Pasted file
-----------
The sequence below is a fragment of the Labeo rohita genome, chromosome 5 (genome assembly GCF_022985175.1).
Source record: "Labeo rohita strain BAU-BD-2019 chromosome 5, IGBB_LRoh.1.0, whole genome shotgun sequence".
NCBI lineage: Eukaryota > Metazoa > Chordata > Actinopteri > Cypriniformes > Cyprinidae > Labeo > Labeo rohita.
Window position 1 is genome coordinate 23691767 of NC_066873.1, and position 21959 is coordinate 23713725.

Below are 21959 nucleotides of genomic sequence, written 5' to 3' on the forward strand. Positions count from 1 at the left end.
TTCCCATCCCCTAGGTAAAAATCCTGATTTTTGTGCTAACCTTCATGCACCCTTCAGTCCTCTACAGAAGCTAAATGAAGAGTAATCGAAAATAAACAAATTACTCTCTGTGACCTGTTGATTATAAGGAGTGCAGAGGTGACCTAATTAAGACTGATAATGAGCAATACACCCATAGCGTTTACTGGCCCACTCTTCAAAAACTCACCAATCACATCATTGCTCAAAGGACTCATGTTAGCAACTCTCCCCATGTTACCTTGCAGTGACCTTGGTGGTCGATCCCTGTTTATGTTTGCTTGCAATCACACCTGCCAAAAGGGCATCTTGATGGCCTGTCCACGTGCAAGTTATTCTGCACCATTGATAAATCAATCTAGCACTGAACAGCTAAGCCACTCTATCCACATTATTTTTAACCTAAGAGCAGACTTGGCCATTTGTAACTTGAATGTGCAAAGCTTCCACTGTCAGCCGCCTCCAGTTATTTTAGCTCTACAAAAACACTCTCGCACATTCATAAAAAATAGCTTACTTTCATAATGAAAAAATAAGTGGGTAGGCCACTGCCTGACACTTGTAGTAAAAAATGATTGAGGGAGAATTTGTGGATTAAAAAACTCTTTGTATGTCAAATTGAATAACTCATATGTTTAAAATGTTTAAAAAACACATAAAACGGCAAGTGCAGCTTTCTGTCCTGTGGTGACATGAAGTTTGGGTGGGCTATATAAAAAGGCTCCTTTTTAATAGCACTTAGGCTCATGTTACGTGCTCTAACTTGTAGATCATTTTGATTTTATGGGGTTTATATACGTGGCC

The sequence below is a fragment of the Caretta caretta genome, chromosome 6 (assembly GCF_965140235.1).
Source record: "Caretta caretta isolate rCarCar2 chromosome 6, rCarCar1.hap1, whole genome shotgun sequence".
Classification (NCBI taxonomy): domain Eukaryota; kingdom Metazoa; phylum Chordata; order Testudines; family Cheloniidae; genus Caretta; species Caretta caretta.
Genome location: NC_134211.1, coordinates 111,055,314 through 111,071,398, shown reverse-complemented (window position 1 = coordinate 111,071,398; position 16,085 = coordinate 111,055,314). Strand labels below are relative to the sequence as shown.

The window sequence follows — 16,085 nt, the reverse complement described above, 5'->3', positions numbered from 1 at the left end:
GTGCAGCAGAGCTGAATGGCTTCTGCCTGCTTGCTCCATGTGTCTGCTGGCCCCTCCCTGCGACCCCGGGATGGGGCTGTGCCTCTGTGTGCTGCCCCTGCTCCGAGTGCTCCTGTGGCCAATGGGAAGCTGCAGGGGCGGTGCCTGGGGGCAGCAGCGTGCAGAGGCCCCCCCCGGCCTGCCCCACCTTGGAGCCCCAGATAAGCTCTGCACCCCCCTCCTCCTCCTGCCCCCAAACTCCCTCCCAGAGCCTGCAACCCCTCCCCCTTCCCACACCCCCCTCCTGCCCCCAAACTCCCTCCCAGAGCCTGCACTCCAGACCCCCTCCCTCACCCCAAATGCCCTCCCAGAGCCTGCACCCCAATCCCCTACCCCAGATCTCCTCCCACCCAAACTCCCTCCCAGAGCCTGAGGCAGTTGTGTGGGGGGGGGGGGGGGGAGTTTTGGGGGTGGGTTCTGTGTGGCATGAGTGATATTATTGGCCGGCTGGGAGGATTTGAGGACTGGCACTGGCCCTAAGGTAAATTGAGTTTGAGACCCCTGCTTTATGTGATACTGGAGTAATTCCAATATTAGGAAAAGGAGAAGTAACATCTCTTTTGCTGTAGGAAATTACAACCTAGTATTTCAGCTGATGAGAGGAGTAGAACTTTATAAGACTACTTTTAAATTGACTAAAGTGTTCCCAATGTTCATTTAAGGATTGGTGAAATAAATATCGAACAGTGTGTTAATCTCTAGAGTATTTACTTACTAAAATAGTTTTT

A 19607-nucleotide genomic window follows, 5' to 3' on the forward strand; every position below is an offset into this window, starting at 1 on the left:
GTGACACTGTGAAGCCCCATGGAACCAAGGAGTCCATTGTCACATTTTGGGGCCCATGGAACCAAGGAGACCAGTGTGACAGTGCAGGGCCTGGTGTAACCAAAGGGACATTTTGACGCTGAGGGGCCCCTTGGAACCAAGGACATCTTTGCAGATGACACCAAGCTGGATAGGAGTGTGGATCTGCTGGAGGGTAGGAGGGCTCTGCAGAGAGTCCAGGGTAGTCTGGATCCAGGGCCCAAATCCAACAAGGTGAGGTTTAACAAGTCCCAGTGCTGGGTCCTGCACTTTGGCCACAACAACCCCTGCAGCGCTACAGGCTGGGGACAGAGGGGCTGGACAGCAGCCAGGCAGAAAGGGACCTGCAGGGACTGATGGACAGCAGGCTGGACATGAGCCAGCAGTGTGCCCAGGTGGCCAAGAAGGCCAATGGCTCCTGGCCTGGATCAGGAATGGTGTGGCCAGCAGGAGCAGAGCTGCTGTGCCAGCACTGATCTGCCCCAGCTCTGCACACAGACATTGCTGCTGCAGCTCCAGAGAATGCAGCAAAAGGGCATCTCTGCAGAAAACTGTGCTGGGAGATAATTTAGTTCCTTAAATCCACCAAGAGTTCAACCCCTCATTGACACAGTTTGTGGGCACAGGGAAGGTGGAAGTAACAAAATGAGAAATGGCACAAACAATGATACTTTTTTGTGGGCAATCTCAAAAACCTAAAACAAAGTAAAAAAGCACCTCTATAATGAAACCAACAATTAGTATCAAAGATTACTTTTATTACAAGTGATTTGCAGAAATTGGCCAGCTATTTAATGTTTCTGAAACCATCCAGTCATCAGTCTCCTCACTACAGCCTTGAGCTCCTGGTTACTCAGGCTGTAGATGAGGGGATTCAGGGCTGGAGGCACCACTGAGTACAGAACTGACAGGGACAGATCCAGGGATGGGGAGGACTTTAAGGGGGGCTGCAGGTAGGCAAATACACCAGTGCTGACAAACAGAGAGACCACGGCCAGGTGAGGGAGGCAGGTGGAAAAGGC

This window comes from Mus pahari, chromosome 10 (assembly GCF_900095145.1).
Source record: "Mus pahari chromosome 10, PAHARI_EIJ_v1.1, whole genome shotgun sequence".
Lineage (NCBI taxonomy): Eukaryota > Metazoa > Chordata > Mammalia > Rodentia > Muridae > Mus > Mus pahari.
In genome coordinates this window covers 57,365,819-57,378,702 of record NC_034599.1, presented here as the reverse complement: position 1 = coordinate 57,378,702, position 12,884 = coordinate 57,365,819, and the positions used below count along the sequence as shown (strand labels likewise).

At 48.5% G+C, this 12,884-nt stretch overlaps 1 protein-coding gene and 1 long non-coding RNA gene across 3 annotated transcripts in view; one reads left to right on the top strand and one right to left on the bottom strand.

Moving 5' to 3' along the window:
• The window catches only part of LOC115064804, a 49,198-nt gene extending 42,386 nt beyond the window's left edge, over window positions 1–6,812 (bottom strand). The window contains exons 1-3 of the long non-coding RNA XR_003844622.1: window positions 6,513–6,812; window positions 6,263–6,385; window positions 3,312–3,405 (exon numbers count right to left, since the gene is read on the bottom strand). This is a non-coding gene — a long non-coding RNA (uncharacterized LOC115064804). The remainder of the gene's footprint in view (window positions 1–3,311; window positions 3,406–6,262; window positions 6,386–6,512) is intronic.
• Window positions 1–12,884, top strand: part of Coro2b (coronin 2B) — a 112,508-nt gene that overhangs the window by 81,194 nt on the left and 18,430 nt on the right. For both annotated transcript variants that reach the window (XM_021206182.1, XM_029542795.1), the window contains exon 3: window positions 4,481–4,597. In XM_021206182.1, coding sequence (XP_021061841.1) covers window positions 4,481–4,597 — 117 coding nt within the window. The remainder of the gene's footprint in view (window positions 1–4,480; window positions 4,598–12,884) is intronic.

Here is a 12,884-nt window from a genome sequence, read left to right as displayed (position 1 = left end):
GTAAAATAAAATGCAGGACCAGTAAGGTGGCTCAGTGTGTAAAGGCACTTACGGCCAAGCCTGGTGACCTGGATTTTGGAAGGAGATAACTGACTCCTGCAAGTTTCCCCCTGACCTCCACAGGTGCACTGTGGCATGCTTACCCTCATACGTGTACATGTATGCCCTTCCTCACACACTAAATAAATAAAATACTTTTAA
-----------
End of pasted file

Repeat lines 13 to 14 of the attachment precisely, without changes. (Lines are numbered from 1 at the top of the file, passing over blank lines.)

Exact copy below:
A 19607-nucleotide genomic window follows, 5' to 3' on the forward strand; every position below is an offset into this window, starting at 1 on the left:
GTGACACTGTGAAGCCCCATGGAACCAAGGAGTCCATTGTCACATTTTGGGGCCCATGGAACCAAGGAGACCAGTGTGACAGTGCAGGGCCTGGTGTAACCAAAGGGACATTTTGACGCTGAGGGGCCCCTTGGAACCAAGGACATCTTTGCAGATGACACCAAGCTGGATAGGAGTGTGGATCTGCTGGAGGGTAGGAGGGCTCTGCAGAGAGTCCAGGGTAGTCTGGATCCAGGGCCCAAATCCAACAAGGTGAGGTTTAACAAGTCCCAGTGCTGGGTCCTGCACTTTGGCCACAACAACCCCTGCAGCGCTACAGGCTGGGGACAGAGGGGCTGGACAGCAGCCAGGCAGAAAGGGACCTGCAGGGACTGATGGACAGCAGGCTGGACATGAGCCAGCAGTGTGCCCAGGTGGCCAAGAAGGCCAATGGCTCCTGGCCTGGATCAGGAATGGTGTGGCCAGCAGGAGCAGAGCTGCTGTGCCAGCACTGATCTGCCCCAGCTCTGCACACAGACATTGCTGCTGCAGCTCCAGAGAATGCAGCAAAAGGGCATCTCTGCAGAAAACTGTGCTGGGAGATAATTTAGTTCCTTAAATCCACCAAGAGTTCAACCCCTCATTGACACAGTTTGTGGGCACAGGGAAGGTGGAAGTAACAAAATGAGAAATGGCACAAACAATGATACTTTTTTGTGGGCAATCTCAAAAACCTAAAACAAAGTAAAAAAGCACCTCTATAATGAAACCAACAATTAGTATCAAAGATTACTTTTATTACAAGTGATTTGCAGAAATTGGCCAGCTATTTAATGTTTCTGAAACCATCCAGTCATCAGTCTCCTCACTACAGCCTTGAGCTCCTGGTTACTCAGGCTGTAGATGAGGGGATTCAGGGCTGGAGGCACCACTGAGTACAGAACTGACAGGGACAGATCCAGGGATGGGGAGGACTTTAAGGGGGGCTGCAGGTAGGCAAATACACCAGTGCTGACAAACAGAGAGACCACGGCCAGGTGAGGGAGGCAGGTGGAAAAGGC